Matt came to Studio 360 in 2014 from Louisville, Kentucky, where he was a features reporter for the Courier-Journal. There, he wrote about celebrity chefs, the world’s largest collection of poisonous snakes, and a former monk turned furniture maker to the presidents. He also taught courses on literary journalism, feature writing, and arts and culture reporting at Bellarmine University. Although he lived for four years in Louisville, he still doesn’t know how to bet on a horse race. His writing has appeared in Salon, The New York Observer, USA Today, the Detroit Free Press, The Rumpus and elsewhere. A former Studio 360 intern, Matt’s first piece for the show was on the design of that quintessential 1970s mode of transportation, the moped.
Merce Cunningham: 1919 - 2009
Monday, July 27, 2009 - 10:17 PM
We were saddened by the news this morning that Merce Cunningham has died. Cunningham was a giant of American modern dance and choreography – and an astoundingly talented dancer, who started his career dancing for Martha Graham, and appeared in his own company’s performances into his 70s.
We had the good fortune at Studio 360 to interview Cunningham in 2002 about his interest in chance as a principle of composition, and his embrace of computer-aided choreography:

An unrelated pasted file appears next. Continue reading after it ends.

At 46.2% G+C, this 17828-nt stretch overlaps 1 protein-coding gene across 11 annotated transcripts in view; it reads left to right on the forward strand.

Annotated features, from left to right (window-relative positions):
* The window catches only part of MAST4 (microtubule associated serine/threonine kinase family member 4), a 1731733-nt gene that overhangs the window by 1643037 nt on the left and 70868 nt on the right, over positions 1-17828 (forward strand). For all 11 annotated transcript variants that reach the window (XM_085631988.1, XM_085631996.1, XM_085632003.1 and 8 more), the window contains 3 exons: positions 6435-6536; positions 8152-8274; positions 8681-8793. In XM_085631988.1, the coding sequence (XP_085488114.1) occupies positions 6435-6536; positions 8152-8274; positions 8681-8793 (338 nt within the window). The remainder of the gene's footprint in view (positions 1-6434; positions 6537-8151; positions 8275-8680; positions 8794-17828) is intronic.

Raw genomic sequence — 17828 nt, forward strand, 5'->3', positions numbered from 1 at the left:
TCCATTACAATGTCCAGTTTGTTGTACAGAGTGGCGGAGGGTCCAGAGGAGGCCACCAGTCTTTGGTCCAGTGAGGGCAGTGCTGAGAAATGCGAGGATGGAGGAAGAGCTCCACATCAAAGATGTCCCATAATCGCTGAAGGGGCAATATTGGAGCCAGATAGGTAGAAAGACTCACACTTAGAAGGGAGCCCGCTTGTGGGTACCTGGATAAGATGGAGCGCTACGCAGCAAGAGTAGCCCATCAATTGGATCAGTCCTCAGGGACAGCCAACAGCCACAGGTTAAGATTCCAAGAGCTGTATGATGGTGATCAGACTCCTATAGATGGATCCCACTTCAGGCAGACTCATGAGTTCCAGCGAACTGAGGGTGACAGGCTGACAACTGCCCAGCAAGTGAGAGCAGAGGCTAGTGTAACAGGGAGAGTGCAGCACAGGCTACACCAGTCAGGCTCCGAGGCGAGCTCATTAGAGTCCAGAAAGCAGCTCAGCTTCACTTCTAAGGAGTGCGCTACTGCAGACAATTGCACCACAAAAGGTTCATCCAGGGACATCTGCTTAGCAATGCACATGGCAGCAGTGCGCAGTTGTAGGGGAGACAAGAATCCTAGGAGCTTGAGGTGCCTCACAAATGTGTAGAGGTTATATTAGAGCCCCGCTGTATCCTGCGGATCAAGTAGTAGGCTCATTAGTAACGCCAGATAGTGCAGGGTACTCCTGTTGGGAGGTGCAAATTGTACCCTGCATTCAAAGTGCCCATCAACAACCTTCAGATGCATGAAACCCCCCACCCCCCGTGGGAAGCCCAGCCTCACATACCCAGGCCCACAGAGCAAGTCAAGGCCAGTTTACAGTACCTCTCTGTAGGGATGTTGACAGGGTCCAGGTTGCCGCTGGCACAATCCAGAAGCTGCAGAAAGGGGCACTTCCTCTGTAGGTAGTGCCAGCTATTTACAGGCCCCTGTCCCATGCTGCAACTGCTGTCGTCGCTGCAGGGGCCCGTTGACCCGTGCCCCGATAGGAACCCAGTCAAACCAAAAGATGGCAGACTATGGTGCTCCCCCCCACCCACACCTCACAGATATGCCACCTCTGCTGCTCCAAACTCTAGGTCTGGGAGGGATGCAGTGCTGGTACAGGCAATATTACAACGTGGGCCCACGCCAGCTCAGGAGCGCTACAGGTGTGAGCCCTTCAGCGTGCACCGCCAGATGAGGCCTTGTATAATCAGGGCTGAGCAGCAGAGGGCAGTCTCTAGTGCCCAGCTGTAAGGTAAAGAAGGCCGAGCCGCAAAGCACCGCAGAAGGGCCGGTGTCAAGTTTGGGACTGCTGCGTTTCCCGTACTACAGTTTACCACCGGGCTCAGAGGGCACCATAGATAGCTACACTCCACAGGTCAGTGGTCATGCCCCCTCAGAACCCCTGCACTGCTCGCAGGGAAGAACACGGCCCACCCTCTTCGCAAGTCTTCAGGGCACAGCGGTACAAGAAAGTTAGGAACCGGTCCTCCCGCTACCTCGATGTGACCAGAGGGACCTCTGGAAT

My experience with it is that it is mostly visual--we look. And I thought, 'That's what you do with dance. You look at it.' So it seemed to me they were mated, so to speak. They haven't gotten along very well yet. But I think there's a really remarkable future, not immediate by any means, but future for dance with technology. I'm sure of it.
You can listen the whole interview HERE.
Merce has freed himself from music, he's freed himself from storyline, from psychological motivation. Modern dance tried to establish long ago that it was nobody's sleeping beauty, that it was nobody's divertimento--for instance, in the opera world, when you want to show the inner life of the characters, you'll suddenly cut away and have a dance sequence. Well, modern dancers said, 'No, no, no, we don't illustrate some other form. We are a primary form.'
Hear the whole piece HERE.